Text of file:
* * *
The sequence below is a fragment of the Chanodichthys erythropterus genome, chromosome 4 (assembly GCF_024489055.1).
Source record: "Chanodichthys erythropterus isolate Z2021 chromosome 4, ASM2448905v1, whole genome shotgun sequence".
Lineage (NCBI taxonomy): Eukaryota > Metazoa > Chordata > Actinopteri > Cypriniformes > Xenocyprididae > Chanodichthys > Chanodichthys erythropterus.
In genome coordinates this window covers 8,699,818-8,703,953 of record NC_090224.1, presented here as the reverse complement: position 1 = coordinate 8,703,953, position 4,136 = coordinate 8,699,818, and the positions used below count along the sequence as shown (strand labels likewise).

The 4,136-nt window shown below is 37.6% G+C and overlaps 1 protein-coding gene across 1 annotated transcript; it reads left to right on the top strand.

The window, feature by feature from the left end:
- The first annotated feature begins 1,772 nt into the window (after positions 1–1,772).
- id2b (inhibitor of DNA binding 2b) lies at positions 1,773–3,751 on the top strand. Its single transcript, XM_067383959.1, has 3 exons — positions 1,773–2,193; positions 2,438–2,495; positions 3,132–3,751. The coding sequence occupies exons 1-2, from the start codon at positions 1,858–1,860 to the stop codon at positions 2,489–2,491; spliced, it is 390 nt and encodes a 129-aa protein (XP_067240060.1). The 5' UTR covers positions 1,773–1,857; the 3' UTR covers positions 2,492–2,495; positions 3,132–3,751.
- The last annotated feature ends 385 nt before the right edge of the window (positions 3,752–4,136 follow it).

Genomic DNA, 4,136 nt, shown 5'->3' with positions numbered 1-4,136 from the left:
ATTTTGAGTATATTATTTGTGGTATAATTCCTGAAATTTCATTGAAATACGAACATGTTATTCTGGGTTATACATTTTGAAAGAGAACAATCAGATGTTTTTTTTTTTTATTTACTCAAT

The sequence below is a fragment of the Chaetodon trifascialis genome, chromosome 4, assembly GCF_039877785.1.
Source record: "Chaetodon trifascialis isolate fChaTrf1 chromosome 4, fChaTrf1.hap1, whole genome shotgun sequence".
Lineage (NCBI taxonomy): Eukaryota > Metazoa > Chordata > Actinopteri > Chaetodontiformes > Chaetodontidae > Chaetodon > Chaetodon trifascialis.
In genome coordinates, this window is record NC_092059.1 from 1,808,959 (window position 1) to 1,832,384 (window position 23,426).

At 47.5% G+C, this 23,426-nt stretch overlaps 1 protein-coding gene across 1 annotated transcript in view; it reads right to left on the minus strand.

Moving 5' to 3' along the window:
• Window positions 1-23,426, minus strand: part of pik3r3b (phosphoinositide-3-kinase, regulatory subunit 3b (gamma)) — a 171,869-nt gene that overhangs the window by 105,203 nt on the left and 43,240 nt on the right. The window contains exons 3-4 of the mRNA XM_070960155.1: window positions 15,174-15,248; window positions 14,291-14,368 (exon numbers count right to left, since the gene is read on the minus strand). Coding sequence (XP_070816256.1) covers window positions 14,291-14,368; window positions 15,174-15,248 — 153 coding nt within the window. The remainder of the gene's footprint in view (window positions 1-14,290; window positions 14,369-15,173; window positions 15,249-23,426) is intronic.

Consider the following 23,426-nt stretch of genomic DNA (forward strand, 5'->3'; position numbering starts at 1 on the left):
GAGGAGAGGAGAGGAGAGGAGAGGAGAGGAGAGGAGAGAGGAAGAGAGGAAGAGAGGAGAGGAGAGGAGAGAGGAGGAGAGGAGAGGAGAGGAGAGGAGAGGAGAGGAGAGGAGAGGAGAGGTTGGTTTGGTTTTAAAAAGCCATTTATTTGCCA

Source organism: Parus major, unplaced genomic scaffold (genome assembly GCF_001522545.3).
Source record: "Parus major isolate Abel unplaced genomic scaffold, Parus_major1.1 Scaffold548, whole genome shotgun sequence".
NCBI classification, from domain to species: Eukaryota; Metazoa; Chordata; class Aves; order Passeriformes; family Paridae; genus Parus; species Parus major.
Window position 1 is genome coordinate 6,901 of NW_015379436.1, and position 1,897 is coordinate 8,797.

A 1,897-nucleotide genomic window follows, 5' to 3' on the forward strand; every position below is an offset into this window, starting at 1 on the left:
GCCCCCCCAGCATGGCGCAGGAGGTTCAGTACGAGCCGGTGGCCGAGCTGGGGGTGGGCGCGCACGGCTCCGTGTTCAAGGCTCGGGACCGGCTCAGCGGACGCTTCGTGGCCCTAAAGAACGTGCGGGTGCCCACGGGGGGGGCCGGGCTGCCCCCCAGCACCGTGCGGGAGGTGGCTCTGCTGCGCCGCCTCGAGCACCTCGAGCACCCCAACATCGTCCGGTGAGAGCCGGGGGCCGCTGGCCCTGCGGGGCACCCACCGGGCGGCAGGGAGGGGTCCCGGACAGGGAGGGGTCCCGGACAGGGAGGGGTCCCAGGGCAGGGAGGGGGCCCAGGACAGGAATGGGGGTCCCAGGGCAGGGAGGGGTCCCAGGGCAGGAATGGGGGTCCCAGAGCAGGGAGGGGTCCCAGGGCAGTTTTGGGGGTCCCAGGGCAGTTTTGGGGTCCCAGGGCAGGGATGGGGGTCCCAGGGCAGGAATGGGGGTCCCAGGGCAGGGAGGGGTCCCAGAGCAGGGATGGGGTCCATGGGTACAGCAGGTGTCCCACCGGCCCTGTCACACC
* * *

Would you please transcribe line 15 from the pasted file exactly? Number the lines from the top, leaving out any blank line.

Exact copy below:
In genome coordinates, this window is record NC_092059.1 from 1,808,959 (window position 1) to 1,832,384 (window position 23,426).